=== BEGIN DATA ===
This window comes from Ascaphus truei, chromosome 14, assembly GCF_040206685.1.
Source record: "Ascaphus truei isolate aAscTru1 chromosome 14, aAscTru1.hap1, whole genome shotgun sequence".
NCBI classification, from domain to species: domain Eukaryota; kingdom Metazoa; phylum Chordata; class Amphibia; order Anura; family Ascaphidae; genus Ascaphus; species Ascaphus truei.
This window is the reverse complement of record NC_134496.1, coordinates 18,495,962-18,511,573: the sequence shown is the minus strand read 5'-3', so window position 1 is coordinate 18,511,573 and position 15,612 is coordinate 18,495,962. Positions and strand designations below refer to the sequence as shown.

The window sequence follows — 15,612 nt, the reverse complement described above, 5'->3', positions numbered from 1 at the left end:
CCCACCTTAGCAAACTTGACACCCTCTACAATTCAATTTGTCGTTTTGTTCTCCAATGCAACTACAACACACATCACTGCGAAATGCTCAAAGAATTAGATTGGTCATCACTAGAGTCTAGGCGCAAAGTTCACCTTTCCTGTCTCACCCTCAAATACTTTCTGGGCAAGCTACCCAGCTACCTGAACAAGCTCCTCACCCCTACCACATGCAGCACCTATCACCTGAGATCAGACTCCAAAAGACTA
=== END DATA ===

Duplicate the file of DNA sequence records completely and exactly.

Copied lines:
This window comes from Ascaphus truei, chromosome 14, assembly GCF_040206685.1.
Source record: "Ascaphus truei isolate aAscTru1 chromosome 14, aAscTru1.hap1, whole genome shotgun sequence".
NCBI classification, from domain to species: domain Eukaryota; kingdom Metazoa; phylum Chordata; class Amphibia; order Anura; family Ascaphidae; genus Ascaphus; species Ascaphus truei.
This window is the reverse complement of record NC_134496.1, coordinates 18,495,962-18,511,573: the sequence shown is the minus strand read 5'-3', so window position 1 is coordinate 18,511,573 and position 15,612 is coordinate 18,495,962. Positions and strand designations below refer to the sequence as shown.

The window sequence follows — 15,612 nt, the reverse complement described above, 5'->3', positions numbered from 1 at the left end:
CCCACCTTAGCAAACTTGACACCCTCTACAATTCAATTTGTCGTTTTGTTCTCCAATGCAACTACAACACACATCACTGCGAAATGCTCAAAGAATTAGATTGGTCATCACTAGAGTCTAGGCGCAAAGTTCACCTTTCCTGTCTCACCCTCAAATACTTTCTGGGCAAGCTACCCAGCTACCTGAACAAGCTCCTCACCCCTACCACATGCAGCACCTATCACCTGAGATCAGACTCCAAAAGACTA